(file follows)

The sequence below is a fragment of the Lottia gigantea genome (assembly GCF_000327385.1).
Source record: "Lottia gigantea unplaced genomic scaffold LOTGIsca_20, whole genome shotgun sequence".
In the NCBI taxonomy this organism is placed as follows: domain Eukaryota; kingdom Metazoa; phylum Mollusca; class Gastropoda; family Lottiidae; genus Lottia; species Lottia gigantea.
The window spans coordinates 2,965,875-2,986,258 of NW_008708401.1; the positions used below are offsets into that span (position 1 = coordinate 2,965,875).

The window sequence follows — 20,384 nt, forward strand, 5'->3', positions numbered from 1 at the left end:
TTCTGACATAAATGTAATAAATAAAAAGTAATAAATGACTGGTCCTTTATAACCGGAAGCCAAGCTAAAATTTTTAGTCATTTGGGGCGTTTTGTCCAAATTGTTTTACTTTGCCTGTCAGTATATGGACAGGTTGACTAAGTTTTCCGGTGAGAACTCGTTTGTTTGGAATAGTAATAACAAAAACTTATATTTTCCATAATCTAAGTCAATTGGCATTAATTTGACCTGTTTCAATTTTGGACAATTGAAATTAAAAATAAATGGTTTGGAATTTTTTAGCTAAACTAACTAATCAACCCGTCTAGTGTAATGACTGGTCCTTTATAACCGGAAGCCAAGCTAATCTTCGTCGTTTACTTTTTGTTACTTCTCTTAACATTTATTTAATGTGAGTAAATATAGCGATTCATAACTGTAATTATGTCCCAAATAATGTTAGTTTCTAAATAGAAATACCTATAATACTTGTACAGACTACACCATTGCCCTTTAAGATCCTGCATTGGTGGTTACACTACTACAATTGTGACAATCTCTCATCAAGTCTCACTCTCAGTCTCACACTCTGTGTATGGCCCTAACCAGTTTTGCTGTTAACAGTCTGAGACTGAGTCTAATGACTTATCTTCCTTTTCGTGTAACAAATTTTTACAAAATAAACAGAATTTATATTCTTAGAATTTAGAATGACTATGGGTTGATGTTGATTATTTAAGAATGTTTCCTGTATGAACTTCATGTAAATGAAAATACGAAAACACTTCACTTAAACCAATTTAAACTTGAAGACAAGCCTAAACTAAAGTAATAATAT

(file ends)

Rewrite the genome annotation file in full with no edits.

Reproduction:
The sequence below is a fragment of the Lottia gigantea genome (assembly GCF_000327385.1).
Source record: "Lottia gigantea unplaced genomic scaffold LOTGIsca_20, whole genome shotgun sequence".
In the NCBI taxonomy this organism is placed as follows: domain Eukaryota; kingdom Metazoa; phylum Mollusca; class Gastropoda; family Lottiidae; genus Lottia; species Lottia gigantea.
The window spans coordinates 2,965,875-2,986,258 of NW_008708401.1; the positions used below are offsets into that span (position 1 = coordinate 2,965,875).

The window sequence follows — 20,384 nt, forward strand, 5'->3', positions numbered from 1 at the left end:
TTCTGACATAAATGTAATAAATAAAAAGTAATAAATGACTGGTCCTTTATAACCGGAAGCCAAGCTAAAATTTTTAGTCATTTGGGGCGTTTTGTCCAAATTGTTTTACTTTGCCTGTCAGTATATGGACAGGTTGACTAAGTTTTCCGGTGAGAACTCGTTTGTTTGGAATAGTAATAACAAAAACTTATATTTTCCATAATCTAAGTCAATTGGCATTAATTTGACCTGTTTCAATTTTGGACAATTGAAATTAAAAATAAATGGTTTGGAATTTTTTAGCTAAACTAACTAATCAACCCGTCTAGTGTAATGACTGGTCCTTTATAACCGGAAGCCAAGCTAATCTTCGTCGTTTACTTTTTGTTACTTCTCTTAACATTTATTTAATGTGAGTAAATATAGCGATTCATAACTGTAATTATGTCCCAAATAATGTTAGTTTCTAAATAGAAATACCTATAATACTTGTACAGACTACACCATTGCCCTTTAAGATCCTGCATTGGTGGTTACACTACTACAATTGTGACAATCTCTCATCAAGTCTCACTCTCAGTCTCACACTCTGTGTATGGCCCTAACCAGTTTTGCTGTTAACAGTCTGAGACTGAGTCTAATGACTTATCTTCCTTTTCGTGTAACAAATTTTTACAAAATAAACAGAATTTATATTCTTAGAATTTAGAATGACTATGGGTTGATGTTGATTATTTAAGAATGTTTCCTGTATGAACTTCATGTAAATGAAAATACGAAAACACTTCACTTAAACCAATTTAAACTTGAAGACAAGCCTAAACTAAAGTAATAATAT